To learn more about how games can support civics education, tune into our G4C Industry Circle YouTube livestream on March 1 with Filament Games, a two-year member of the Industry Circle. Dan White and Dan Norton, co-founders of Filament Games, will be joined by Carrie Ray-Hill of iCivics for a discussion about the 4 P’s of designing impactful learning games, the community stewardship that helps to inform a bipartisan take on our country’s governance, and, with an eye toward the future, how Filament is helping update the existing iCivics platform and games to better support classrooms and districts as they increase tablet utilization.
 

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Submit your ideas and games to the 2017 G4C Festival

Games for Change Festival 2017

 
Submit your ideas and games for this year’s Festival by March 15

 
We are now accepting submissions for our 2017 G4C Festival, taking place on July 31 – August 2 in New York City. We welcome your ideas for sessions (talks, panels, workshops and demos) and game nominations for our annual G4C Awards. A limited number of submissions will be selected and receive complimentary passes to the Festival.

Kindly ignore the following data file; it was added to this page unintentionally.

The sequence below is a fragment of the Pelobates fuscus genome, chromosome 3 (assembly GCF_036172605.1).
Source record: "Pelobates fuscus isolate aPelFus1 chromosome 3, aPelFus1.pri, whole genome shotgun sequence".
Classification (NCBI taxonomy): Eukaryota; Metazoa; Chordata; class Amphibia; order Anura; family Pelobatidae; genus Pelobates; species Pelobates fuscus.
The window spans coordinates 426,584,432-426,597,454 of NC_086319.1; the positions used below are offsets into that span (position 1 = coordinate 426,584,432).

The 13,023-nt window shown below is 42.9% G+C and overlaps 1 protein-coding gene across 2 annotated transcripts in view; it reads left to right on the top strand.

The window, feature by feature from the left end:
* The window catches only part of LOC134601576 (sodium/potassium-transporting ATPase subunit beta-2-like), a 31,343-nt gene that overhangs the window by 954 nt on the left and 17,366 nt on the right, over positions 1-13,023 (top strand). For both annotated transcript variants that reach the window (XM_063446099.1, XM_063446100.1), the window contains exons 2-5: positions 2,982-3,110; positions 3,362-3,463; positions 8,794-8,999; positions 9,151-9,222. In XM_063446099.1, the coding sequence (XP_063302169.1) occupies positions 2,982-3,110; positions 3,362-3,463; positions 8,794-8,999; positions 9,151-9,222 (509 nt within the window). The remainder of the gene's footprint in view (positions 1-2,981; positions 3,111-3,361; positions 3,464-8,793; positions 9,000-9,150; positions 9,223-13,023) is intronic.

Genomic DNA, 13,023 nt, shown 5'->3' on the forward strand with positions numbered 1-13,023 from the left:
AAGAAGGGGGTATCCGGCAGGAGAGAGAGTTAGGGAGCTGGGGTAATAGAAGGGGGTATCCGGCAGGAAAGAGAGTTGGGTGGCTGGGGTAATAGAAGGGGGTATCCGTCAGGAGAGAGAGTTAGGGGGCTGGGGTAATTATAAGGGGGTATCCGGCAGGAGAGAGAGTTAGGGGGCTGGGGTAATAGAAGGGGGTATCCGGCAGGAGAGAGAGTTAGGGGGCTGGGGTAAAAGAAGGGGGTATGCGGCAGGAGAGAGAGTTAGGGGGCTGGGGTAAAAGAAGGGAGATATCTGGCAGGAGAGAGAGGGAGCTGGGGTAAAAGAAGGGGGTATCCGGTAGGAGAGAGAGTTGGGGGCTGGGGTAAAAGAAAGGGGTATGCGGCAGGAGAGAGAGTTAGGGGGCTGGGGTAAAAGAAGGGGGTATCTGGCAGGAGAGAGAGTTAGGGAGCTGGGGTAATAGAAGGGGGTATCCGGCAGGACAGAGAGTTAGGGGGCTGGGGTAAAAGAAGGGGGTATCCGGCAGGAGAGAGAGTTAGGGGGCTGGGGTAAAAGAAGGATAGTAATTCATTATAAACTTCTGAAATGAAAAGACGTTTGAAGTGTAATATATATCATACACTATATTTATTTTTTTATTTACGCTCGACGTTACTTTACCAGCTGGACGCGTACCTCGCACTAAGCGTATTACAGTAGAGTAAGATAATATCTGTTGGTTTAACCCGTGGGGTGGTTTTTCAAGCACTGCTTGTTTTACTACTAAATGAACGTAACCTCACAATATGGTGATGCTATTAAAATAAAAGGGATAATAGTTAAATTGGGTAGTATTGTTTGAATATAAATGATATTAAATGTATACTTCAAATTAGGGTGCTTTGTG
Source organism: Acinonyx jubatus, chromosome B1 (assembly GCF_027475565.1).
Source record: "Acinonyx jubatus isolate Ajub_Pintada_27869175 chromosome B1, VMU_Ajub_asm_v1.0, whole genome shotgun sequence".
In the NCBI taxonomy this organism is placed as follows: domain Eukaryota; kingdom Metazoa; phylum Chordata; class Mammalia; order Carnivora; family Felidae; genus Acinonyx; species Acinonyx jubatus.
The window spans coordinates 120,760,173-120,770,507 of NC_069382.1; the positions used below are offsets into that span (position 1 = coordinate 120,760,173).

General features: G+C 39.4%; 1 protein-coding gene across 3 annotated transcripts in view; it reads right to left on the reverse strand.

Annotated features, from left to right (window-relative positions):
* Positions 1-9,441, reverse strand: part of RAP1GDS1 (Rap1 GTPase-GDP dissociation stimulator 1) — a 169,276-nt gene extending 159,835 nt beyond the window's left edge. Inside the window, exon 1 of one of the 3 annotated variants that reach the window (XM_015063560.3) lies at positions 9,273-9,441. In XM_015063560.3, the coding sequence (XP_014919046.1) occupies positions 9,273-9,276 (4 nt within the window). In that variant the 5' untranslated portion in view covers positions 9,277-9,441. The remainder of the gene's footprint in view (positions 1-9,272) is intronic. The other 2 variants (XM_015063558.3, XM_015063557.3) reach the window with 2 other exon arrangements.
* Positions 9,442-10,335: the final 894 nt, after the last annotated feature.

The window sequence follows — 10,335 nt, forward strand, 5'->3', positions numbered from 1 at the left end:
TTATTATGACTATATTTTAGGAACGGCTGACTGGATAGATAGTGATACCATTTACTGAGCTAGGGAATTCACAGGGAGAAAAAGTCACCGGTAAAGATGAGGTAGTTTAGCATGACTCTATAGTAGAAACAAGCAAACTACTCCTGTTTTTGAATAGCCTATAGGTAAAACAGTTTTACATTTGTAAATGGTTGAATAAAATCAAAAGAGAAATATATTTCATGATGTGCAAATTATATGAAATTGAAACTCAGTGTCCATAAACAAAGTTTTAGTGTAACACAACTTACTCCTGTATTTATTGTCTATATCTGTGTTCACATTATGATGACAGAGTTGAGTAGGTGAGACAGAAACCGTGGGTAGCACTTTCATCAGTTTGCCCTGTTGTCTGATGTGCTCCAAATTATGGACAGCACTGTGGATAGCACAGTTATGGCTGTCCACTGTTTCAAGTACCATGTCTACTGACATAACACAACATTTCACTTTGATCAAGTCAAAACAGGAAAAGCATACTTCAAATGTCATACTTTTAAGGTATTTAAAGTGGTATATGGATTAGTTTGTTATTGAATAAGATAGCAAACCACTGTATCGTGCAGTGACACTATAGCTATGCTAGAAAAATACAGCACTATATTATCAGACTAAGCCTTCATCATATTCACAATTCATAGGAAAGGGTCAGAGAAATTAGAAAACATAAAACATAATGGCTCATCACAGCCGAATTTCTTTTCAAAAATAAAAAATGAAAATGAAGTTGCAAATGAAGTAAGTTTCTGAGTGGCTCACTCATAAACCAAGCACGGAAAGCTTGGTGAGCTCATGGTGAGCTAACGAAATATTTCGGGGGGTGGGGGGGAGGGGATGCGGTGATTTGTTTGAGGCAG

The Festival is a platform for all voices and backgrounds, and provides an opportunity to celebrate and reinforce G4C’s core values: diverse perspectives, creative and progressive thinking, respectful dialogue, and collaboration across industries and sectors. As such, our team of Festival curators will strive to highlight the work and achievements from underrepresented communities.

The deadline for all categories is March 15 at 11:59 p.m. EST. We look forward to hearing from you!
 

Session
Ideas

The 2017 Festival will focus on emerging areas in the impact games sector, each as a unique track of programming:

  • Neurogaming & Health
  • Civics & Social Impact
  • Games for Learning
  • VR for Change Summit

Have an idea for a talk that doesn’t fit in one of these tracks? Don’t worry — presentations, discussions, demos and challenging ideas outside of these topics are welcome, too!

Deadline: March 15, 11:59 p.m. EST
SUBMIT HERE

 

 
 

Game
Awards

Each year, we celebrate the year’s best social impact and learning games at our G4C Awards ceremony and an on-site arcade of the Awards finalists for Festival attendees to play. If you have launched or will launch a game between January 1, 2016 and March 31, 2017, then go for it!

Categories include: Most Significant Impact, Most Innovative, Best Game Play, Best Learning Game, and Game of the Year.

Deadline: March 15, 11:59 p.m. EST
SUBMIT HERE